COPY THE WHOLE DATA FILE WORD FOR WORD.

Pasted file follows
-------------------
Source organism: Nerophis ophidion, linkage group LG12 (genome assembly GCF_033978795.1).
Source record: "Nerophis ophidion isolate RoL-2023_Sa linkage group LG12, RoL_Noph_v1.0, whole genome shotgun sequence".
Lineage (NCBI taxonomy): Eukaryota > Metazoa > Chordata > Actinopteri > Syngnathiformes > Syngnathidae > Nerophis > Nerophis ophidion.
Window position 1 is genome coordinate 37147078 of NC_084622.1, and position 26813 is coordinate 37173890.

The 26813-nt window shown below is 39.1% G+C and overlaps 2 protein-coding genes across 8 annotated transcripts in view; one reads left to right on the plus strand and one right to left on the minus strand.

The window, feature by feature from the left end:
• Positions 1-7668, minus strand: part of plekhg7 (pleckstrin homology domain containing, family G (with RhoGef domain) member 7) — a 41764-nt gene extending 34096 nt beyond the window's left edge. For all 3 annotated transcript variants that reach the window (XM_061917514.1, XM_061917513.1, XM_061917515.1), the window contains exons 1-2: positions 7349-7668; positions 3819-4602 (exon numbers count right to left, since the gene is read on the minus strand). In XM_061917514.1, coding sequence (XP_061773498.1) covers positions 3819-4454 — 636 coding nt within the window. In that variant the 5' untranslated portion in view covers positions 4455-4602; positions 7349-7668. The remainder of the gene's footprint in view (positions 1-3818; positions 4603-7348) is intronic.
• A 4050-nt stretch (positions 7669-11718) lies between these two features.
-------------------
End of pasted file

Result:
Source organism: Nerophis ophidion, linkage group LG12 (genome assembly GCF_033978795.1).
Source record: "Nerophis ophidion isolate RoL-2023_Sa linkage group LG12, RoL_Noph_v1.0, whole genome shotgun sequence".
Lineage (NCBI taxonomy): Eukaryota > Metazoa > Chordata > Actinopteri > Syngnathiformes > Syngnathidae > Nerophis > Nerophis ophidion.
Window position 1 is genome coordinate 37147078 of NC_084622.1, and position 26813 is coordinate 37173890.

The 26813-nt window shown below is 39.1% G+C and overlaps 2 protein-coding genes across 8 annotated transcripts in view; one reads left to right on the plus strand and one right to left on the minus strand.

The window, feature by feature from the left end:
• Positions 1-7668, minus strand: part of plekhg7 (pleckstrin homology domain containing, family G (with RhoGef domain) member 7) — a 41764-nt gene extending 34096 nt beyond the window's left edge. For all 3 annotated transcript variants that reach the window (XM_061917514.1, XM_061917513.1, XM_061917515.1), the window contains exons 1-2: positions 7349-7668; positions 3819-4602 (exon numbers count right to left, since the gene is read on the minus strand). In XM_061917514.1, coding sequence (XP_061773498.1) covers positions 3819-4454 — 636 coding nt within the window. In that variant the 5' untranslated portion in view covers positions 4455-4602; positions 7349-7668. The remainder of the gene's footprint in view (positions 1-3818; positions 4603-7348) is intronic.
• A 4050-nt stretch (positions 7669-11718) lies between these two features.